Beautiful birds eye plan of the oldest city in France, probably derived from Sebastian Munster's similar plan. The harbor is defended by three large forts, with a floating gate guarding the harbor entrance. The city is dominated by the 12th century cathedral and a cartouche at top contains the key to the major buildings. Levantine trading ships are shown in the surrounding sea and harbor, and people are shown seine fishing from an offshore island.

Uncoloured as originally issued.

An excellent example of one of the most decorative early city plans.

Ref: Goss (City) #33.

code : M3550

Cartographer : BRAUN & HOGENBERG

Date : 1575 Cologne

Size : 32*35 cms

availability : Available

Price : £395

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Georg Braun (1541-1622) and Frans Hogenberg (1535-1590) were co-publishers of the monumental Civitates Orbis Terrarum, “the earliest systematic city atlas” (Koeman), published from 1572 onwards. Designed as a companion to Ortelius’ world atlas the Theatrum, this enormous work, which was expanded to six volumes by 1617 incorporating over 500 plans and views, must be viewed as one of the most ambitious book producing ventures of all time, and certainly, with Ortelius’ Theatrum and Blaeu’s Atlas Maior among the greatest achievements in the history of cartography.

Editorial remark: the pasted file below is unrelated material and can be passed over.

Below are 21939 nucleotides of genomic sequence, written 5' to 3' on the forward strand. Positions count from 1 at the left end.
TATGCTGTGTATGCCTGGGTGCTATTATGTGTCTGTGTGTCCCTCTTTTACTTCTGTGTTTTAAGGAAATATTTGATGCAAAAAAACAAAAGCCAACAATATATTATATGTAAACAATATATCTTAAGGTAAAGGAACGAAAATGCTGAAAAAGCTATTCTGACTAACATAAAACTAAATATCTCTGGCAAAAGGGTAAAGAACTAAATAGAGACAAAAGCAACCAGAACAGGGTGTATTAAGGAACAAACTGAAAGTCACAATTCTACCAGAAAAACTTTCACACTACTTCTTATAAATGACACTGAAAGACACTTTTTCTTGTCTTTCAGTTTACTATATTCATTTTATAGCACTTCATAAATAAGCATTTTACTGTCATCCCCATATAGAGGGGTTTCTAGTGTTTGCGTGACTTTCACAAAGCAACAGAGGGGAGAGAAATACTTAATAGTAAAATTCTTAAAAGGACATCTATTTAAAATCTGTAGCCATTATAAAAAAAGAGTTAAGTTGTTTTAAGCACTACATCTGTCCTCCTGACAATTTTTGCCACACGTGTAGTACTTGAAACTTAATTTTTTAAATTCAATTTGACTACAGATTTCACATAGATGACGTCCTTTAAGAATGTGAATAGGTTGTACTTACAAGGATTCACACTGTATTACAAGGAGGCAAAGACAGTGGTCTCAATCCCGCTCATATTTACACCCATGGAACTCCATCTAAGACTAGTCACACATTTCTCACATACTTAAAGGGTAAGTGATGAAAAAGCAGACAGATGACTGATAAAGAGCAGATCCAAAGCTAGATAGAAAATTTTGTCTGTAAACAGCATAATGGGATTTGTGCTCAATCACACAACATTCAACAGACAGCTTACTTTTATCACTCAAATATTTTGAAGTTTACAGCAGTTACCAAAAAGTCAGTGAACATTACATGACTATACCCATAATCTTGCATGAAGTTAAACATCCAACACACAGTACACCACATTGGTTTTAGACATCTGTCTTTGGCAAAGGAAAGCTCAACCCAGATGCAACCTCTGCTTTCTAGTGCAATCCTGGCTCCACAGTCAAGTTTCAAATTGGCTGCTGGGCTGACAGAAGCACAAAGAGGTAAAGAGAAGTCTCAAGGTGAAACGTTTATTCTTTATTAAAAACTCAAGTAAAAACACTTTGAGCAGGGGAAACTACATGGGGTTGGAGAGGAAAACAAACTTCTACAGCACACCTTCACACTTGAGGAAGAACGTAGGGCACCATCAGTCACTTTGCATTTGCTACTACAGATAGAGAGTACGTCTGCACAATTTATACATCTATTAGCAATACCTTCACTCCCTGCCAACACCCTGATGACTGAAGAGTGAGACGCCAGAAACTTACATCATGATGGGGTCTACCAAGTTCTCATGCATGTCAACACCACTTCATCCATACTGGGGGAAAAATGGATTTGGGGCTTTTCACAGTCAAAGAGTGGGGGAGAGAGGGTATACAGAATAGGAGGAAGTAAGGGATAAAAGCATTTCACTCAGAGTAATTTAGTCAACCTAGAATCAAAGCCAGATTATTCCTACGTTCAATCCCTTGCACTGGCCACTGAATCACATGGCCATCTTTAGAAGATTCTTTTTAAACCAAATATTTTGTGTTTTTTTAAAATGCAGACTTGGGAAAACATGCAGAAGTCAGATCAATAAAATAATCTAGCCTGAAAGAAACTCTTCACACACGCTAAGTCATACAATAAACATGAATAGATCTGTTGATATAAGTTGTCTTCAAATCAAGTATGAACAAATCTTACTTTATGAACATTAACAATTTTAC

Braun compiled the accompanying text, printed on the reverse of the engraved sheets, while the plans were engraved by Hogenberg, who had also prepared some of the maps for Ortelius’ Theatrum. Hogenberg used generally up-to-date and accurate maps, surveys and reports from local sources to compile this collection of plans and bird’s-eye views of all the major towns of Europe, some African, Middle Eastern and Indian towns, and the New World cities of Mexico and Cusco. One of the major contributors was Georg (or Joris) Hoefnagel, who supplied some 63 manuscript drawings, the vast majority from personal observation.